Recently, I read that France has made it illegal for their grocery stores or supermarkets to throw out food. Instead they must donate it to a shelter, charity or place that needs food for the hungry. (https://www.foodnavigator.com/Article/2017/03/24/France-s-food-waste-ban-One-year-o)(https://www.theguardian.com/world/2016/feb/04/french-law-forbids-food-waste-by-supermarkets) Of course, with this new law, there are the pros and cons. But overall, the principle of the idea is sensible and it should be kept and utilized in all countries! Waste is a terrible thing, especially when we know children in Yemen are starving to death, when someone in Togo jumps into a well because they have no money to feed their family, when people are emaciated and starving! How can we dump the food into a garbage container. I vividly recall the scene from the film, “Dr. Zhivago,” which portrays the upper class dining, drinking and having a ball, while the people below are marching on the streets asking for bread.

Why are so many people on the streets? Why are there families living in cars?

The answer to this dilemma is more than the simplified answer: “They are too lazy to work.”

Yes, there are people on opioids, there are people smoking pot–yes, these are real people who end up living on the streets. But NOT everyone is a drug addict or a pot smoker. There are people who are mentally ill. People who have social anxiety, people who talk to themselves, people who are lost, people who do not seem to belong to anyone, people without family. There are people who for one reason or another, lost their job, and he/she or both parents and their children live in cars or under bridges and are without nothing. There are people living in the sewers of Las Vegas!

What has our world become? A world of have and have-nots. And NOT every fault lies at the feet of those who are without.

No one is going to tell me that a person would rather sit on the cold cement, as I saw on the streets of Bellingham, Washington, because they like the rain pouring on them and the cold wind biting at their bodies!

I have visited Bellingham on four different occasions because my youngest daughter now lives there. While there, I spend my day time walking on the streets, because my daughter is working and I need to do something with my time. I walk and I observe. Occasionally, I engage in conversation with those who are homeless. Yes, they think I am one of them because I am walking everyday. I write as though they are someone from some distant planet! My God–they are people with red blood running through their arteries–just like you and me! I suppose they are observing me too.

One particular day, four women were huddled together drinking coffee and one shouted to me, “Hey, I like your jacket.” I took this as an opportunity to interact with them. There I stood with them and spoke with them for over an hour. I learned a lot. Each woman had a poignant story to tell. Elizabeth lost her trailer because she had been with an abusive man and the police came and confiscated the trailer (yes, I am sure I only got some of the story). Another said she had no family. The third woman said she had been in a hospital but they discharged her and she had nowhere to go. Still another woman said she had been living with her daughter and her two children in a low-income housing project, but she had to leave because she was not allowed to remain with her as the housing stipulation said only her daughter and children could live there. Never mind, that the woman experiences social anxiety, is over 60, and had only a shopping cart filled with her belongings and a cat on a leash. She expressed that she feared going to a shelter because of the men who also stay there. There are no separate facilities, I presume.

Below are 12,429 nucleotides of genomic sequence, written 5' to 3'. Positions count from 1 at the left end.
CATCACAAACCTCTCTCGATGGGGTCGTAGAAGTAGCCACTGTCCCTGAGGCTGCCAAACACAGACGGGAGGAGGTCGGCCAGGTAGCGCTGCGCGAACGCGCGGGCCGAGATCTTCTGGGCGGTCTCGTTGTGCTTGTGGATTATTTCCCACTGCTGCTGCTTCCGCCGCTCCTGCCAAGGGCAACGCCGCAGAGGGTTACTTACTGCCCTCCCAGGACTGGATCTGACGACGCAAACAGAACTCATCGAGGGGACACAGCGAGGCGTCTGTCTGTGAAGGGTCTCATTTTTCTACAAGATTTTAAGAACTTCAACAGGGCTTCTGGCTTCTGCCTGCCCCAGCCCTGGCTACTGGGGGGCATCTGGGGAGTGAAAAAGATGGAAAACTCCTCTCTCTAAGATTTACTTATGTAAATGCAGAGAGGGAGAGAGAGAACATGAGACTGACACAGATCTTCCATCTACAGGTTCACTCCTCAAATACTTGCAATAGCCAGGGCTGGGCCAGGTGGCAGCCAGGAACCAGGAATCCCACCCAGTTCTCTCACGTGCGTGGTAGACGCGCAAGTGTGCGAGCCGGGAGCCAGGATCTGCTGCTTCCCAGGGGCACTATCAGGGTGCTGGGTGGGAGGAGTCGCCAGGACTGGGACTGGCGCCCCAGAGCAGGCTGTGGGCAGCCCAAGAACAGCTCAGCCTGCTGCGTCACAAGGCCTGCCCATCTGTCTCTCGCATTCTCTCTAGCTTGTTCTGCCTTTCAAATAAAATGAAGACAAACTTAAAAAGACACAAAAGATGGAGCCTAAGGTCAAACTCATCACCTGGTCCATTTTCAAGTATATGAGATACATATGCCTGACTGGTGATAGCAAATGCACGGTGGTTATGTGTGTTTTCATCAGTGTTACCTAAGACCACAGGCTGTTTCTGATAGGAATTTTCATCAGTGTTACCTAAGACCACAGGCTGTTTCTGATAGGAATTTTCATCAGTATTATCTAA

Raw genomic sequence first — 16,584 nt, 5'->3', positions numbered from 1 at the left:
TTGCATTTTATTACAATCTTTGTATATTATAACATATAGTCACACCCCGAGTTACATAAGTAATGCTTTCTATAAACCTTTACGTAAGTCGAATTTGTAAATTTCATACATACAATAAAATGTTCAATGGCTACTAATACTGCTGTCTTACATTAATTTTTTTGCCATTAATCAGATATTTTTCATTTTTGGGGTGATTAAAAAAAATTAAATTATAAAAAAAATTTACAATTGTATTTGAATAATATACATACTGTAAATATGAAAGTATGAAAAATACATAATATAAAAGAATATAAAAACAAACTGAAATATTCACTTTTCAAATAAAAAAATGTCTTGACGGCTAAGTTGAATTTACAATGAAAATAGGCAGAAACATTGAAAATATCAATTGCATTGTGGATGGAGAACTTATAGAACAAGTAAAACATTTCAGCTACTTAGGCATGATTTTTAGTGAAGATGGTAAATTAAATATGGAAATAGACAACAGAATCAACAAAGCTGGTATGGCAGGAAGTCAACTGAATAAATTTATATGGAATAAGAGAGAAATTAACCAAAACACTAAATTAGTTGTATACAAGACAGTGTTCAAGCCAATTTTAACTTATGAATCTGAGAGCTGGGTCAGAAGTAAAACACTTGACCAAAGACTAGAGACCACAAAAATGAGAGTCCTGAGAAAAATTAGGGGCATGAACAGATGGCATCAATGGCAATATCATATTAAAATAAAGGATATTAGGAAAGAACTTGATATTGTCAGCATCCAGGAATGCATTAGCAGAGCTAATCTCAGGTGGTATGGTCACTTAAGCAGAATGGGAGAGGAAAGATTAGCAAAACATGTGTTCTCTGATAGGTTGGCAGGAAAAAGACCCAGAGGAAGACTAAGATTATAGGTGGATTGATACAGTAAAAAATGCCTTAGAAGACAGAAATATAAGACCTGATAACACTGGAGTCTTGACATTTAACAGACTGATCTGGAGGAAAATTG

There are as many reasons as there are homeless people on the streets.

I saw one person’s attempt to help. One day I was walking along Whatcom Creek and along this creek is a walkway with posts and a guard rail overlooking the waterway. I noticed that several posts had bags on them and one post had a jacket. I have attached the photos below, but I will write what was on each bag in each photo.

Photo #1: “With Metta…for you or a friend, may you be safe. May you be well. May you be warm. May you be happy. 3x”

“Bellingham Cares #1”
Whatcom Creek
Photo Credit:
Copyright
©Jane H Johann; Jan 1. 2019

Photo #2: This (a jacket) was my brother’s. He traveled the world with this, was smart and talented. I miss him. Let it serve you well!” Peace Sign

“Bellingham Cares #2 Jacket for the Homeless”
Whatcom Creek
Photo Credit:
Copyright
©Jane H Johann; Jan 1. 2019

Photo #3: “With Metta. May you be safe. May you be well. May you be warm. May you be happy. 3x”

“Bellingham Cares #3”
Whatcom Creek
Photo Credit:
Copyright
©Jane H Johann; Jan 1. 2019

I have also seen people come down Holly Street and stop their van and hand out sandwiches to those on the streets. Others have given out water and juice bottles. Each day I see the generosity of the people of Bellingham.
And, I also see the dark side. Entrance ways that would provide shelter for the homeless overnight are sealed with an iron gate and lock.

“Locked Entrance”
Bellingham, WA
Photo Credit:
Copyright
©Jane H Johann; Jan 1. 2019

There are many challenges facing us as a society. We have much work to do!

What can we do?  Unlock our hearts!